So, as a preliminary conclusion, the world of technology may not be the same after the verdict of the California jury but it might well be a better one, if the lessons are well learnt by all the involved parties.  

UPDATE: According to news released by Reuters on 31 August 2012 Google Inc Chief Executive Larry Page and Apple CEO Tim Cook have been conducting behind-the-scenes talks about a range of intellectual property matters, including the mobile patent disputes between the companies. More, on 

1 Comment
  • adrian

    August 29, 2012 at 7:49 pm

    Fascinating case Valentin! Thanks for bringing it up.

    2 comments here:

    1. The irony of this technology-rich case is that the SCJ solved it based on a test ruled upon back in … 1871* which is related to forks and spoons … who would've thought that a banal product such as the fork can have an impact on a technological-advanced product such as the smartphone …? 🙂

    "We hold, therefore, that if, in the eye of an ordinary observer, giving such attention as a purchaser usually gives, two designs are substantially the same, if the resemblance is such as to deceive such an observer, inducing him to purchase one supposing it to be the other, the first one patented is infringed by the other."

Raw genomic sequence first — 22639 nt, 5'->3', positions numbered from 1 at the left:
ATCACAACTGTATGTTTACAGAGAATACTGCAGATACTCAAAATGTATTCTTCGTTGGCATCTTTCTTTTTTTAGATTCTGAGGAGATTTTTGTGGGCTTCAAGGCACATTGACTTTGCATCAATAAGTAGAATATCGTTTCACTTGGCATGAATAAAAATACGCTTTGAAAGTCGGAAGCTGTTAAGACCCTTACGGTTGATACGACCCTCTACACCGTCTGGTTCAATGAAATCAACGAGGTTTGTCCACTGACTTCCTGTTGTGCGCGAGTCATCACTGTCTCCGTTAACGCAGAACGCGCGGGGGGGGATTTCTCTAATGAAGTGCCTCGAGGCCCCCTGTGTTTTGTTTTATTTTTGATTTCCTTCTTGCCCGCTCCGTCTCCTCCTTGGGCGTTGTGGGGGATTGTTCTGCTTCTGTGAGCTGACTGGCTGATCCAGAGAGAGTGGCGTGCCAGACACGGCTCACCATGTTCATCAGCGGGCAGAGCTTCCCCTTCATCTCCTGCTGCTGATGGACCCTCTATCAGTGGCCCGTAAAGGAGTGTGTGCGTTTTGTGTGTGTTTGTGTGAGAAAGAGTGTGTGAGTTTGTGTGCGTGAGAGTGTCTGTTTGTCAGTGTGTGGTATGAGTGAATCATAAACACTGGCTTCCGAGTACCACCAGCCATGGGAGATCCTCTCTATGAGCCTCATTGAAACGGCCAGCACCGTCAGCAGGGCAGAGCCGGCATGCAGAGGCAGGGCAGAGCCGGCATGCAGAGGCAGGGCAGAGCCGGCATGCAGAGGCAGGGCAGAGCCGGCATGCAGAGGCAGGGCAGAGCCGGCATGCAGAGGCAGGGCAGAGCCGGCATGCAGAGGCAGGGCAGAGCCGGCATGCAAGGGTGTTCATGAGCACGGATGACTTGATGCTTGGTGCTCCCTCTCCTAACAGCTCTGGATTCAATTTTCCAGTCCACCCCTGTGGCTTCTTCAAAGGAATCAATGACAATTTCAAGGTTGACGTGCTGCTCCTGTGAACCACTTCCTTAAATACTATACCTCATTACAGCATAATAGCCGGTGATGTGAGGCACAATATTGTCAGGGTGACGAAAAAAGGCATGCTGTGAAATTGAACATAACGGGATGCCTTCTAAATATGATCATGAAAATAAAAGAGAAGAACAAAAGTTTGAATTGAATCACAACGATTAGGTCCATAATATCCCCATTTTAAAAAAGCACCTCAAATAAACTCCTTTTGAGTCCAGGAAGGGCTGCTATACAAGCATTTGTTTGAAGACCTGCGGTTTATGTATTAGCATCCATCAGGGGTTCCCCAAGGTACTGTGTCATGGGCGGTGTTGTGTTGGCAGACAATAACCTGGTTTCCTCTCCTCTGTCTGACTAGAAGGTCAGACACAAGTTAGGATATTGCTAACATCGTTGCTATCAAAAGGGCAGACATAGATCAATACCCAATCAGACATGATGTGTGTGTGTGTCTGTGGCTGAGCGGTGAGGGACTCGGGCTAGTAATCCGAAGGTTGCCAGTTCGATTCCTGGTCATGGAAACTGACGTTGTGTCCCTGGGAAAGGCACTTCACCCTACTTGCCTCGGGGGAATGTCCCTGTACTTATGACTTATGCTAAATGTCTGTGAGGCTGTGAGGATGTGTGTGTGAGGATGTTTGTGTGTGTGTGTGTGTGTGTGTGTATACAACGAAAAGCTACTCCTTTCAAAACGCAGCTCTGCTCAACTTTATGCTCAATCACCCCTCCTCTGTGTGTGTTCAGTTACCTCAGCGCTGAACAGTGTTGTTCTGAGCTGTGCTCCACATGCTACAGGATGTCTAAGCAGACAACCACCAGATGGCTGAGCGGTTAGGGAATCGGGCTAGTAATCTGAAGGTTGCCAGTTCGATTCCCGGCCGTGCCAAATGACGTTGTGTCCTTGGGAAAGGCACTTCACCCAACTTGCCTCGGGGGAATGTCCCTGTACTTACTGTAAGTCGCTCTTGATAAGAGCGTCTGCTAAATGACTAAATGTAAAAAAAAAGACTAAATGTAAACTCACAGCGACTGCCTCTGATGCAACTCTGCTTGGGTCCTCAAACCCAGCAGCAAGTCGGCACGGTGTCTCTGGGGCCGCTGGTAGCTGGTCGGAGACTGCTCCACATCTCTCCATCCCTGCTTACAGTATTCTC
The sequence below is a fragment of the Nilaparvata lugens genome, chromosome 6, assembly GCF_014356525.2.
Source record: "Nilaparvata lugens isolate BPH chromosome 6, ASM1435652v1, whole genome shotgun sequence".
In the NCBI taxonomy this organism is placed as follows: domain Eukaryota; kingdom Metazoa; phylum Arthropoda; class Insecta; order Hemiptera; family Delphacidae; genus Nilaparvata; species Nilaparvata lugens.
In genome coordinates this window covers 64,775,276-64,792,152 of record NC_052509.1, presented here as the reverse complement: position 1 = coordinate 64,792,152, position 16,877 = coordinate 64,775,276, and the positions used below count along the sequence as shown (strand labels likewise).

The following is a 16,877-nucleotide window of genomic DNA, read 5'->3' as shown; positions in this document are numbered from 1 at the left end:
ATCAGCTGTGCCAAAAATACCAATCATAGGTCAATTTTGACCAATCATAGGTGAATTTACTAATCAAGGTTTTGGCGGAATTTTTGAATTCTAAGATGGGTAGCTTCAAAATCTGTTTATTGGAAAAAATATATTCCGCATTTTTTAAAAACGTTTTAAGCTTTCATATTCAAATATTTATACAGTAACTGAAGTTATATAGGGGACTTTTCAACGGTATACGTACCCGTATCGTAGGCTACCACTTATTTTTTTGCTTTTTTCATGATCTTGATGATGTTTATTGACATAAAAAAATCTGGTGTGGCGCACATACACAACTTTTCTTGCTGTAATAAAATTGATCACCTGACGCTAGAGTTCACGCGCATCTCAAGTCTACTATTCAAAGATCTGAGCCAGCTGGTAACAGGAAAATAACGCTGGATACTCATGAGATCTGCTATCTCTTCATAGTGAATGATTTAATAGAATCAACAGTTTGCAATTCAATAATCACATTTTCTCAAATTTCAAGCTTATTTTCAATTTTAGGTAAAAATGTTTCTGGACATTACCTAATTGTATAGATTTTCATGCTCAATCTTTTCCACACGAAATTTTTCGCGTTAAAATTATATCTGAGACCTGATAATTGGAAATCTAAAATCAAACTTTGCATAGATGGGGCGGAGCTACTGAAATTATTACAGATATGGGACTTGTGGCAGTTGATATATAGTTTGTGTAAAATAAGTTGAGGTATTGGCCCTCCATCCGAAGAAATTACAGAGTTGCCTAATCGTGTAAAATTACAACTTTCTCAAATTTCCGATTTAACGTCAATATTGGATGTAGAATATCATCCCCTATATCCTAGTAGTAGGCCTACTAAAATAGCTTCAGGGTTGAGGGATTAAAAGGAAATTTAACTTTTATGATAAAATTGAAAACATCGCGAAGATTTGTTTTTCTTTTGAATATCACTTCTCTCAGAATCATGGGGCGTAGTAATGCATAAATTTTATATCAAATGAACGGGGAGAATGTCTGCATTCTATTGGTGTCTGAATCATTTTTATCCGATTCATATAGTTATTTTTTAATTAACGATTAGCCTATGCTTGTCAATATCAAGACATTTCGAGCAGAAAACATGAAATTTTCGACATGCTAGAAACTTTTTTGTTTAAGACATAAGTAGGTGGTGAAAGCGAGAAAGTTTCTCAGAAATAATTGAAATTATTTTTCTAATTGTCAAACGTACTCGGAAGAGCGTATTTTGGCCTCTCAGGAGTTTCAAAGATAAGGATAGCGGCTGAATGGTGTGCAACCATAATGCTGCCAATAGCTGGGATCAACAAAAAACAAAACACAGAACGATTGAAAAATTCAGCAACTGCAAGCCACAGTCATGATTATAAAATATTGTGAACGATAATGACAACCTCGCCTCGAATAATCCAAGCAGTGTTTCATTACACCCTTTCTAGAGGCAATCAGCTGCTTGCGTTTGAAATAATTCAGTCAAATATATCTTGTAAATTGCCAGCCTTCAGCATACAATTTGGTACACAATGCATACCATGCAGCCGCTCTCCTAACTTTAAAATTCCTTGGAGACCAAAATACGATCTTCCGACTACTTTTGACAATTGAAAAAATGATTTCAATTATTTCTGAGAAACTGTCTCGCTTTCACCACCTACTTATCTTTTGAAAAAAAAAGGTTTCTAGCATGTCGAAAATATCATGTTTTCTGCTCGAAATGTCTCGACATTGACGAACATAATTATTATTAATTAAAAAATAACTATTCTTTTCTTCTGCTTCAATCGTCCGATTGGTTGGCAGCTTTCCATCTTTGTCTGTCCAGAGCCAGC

2. The second aspect is related to the trivial element on which the patent battle revoled – the shape of the Appple and Samsung smartphones, and here jumps in the test quoted above from Gorham. If the shape of the smartphones today is key to a patent war, and that shape is as banal as a basic geometric shape of the iPhone or Samsung, then what is it left of competition on this market (both for smartphones but also for operating systems)?

    Arguably, the research investment required for a shape as banal as the rectangle (I know it is a bit more than this, but I am simplifying a shape which is rather simple for the sake of argument) is small (one of the pieces of evidence brought in the case is a 5-page memorandum drafted by Steve Jobs on the shape of the iPhone). If this is true – the investment is small for a banal shape – then where is the scope of patent law conserved (though the patent-core argument of consumer confusion may remain undisputed), and more importantly and on-topic :), to what extent such ruling will negativelly affect competition?

    That is, if freeriding is questionable for reasons of low research costs for a banal design, then why apply patent law in a way that may convey to competition restriction or even exclusion of certain competitors (this is a very serious prospect for Samsung because, as a consequence of this ruling, Apple has lodged a ban on Samsung products sale in the US; also, other smartphone producers such as HTC now consider switching to the Microsoft as the only unbattled mobile software supplier left on the market (although in a significant worse shape than Android)?